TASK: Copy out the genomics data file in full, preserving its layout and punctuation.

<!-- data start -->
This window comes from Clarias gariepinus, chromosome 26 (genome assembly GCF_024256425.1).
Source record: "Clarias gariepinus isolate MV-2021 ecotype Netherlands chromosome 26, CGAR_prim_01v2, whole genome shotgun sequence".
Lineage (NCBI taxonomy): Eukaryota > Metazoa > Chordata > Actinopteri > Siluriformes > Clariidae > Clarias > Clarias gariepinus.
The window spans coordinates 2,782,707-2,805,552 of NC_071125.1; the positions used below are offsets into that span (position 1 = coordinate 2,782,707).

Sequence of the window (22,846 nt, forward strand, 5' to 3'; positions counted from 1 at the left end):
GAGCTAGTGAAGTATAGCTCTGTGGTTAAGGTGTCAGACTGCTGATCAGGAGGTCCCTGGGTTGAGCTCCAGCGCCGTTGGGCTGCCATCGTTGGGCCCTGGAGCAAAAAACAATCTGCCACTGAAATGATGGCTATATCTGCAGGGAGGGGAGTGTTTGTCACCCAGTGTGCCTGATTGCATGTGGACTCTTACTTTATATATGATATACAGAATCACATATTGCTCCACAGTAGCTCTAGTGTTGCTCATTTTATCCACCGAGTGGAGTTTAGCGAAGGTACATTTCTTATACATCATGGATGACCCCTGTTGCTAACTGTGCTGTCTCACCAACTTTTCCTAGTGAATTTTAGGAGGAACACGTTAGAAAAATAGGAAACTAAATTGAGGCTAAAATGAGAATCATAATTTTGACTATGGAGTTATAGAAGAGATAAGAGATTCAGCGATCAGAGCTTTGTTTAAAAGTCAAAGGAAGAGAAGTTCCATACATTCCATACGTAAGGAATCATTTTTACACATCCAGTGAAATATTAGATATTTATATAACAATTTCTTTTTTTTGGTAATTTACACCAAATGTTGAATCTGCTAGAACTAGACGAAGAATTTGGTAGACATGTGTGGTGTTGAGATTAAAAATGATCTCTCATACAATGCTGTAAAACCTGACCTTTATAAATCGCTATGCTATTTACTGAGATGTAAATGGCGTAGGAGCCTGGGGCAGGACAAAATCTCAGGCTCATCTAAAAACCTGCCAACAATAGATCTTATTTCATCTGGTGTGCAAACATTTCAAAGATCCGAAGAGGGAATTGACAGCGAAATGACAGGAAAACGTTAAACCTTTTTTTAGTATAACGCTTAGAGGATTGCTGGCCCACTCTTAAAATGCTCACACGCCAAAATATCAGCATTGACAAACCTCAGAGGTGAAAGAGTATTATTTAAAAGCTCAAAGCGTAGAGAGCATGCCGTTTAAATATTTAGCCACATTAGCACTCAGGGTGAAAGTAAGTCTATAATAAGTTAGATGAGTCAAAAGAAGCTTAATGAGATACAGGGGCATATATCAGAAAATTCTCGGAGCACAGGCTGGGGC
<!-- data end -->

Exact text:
This window comes from Clarias gariepinus, chromosome 26 (genome assembly GCF_024256425.1).
Source record: "Clarias gariepinus isolate MV-2021 ecotype Netherlands chromosome 26, CGAR_prim_01v2, whole genome shotgun sequence".
Lineage (NCBI taxonomy): Eukaryota > Metazoa > Chordata > Actinopteri > Siluriformes > Clariidae > Clarias > Clarias gariepinus.
The window spans coordinates 2,782,707-2,805,552 of NC_071125.1; the positions used below are offsets into that span (position 1 = coordinate 2,782,707).

Sequence of the window (22,846 nt, forward strand, 5' to 3'; positions counted from 1 at the left end):
GAGCTAGTGAAGTATAGCTCTGTGGTTAAGGTGTCAGACTGCTGATCAGGAGGTCCCTGGGTTGAGCTCCAGCGCCGTTGGGCTGCCATCGTTGGGCCCTGGAGCAAAAAACAATCTGCCACTGAAATGATGGCTATATCTGCAGGGAGGGGAGTGTTTGTCACCCAGTGTGCCTGATTGCATGTGGACTCTTACTTTATATATGATATACAGAATCACATATTGCTCCACAGTAGCTCTAGTGTTGCTCATTTTATCCACCGAGTGGAGTTTAGCGAAGGTACATTTCTTATACATCATGGATGACCCCTGTTGCTAACTGTGCTGTCTCACCAACTTTTCCTAGTGAATTTTAGGAGGAACACGTTAGAAAAATAGGAAACTAAATTGAGGCTAAAATGAGAATCATAATTTTGACTATGGAGTTATAGAAGAGATAAGAGATTCAGCGATCAGAGCTTTGTTTAAAAGTCAAAGGAAGAGAAGTTCCATACATTCCATACGTAAGGAATCATTTTTACACATCCAGTGAAATATTAGATATTTATATAACAATTTCTTTTTTTTGGTAATTTACACCAAATGTTGAATCTGCTAGAACTAGACGAAGAATTTGGTAGACATGTGTGGTGTTGAGATTAAAAATGATCTCTCATACAATGCTGTAAAACCTGACCTTTATAAATCGCTATGCTATTTACTGAGATGTAAATGGCGTAGGAGCCTGGGGCAGGACAAAATCTCAGGCTCATCTAAAAACCTGCCAACAATAGATCTTATTTCATCTGGTGTGCAAACATTTCAAAGATCCGAAGAGGGAATTGACAGCGAAATGACAGGAAAACGTTAAACCTTTTTTTAGTATAACGCTTAGAGGATTGCTGGCCCACTCTTAAAATGCTCACACGCCAAAATATCAGCATTGACAAACCTCAGAGGTGAAAGAGTATTATTTAAAAGCTCAAAGCGTAGAGAGCATGCCGTTTAAATATTTAGCCACATTAGCACTCAGGGTGAAAGTAAGTCTATAATAAGTTAGATGAGTCAAAAGAAGCTTAATGAGATACAGGGGCATATATCAGAAAATTCTCGGAGCACAGGCTGGGGC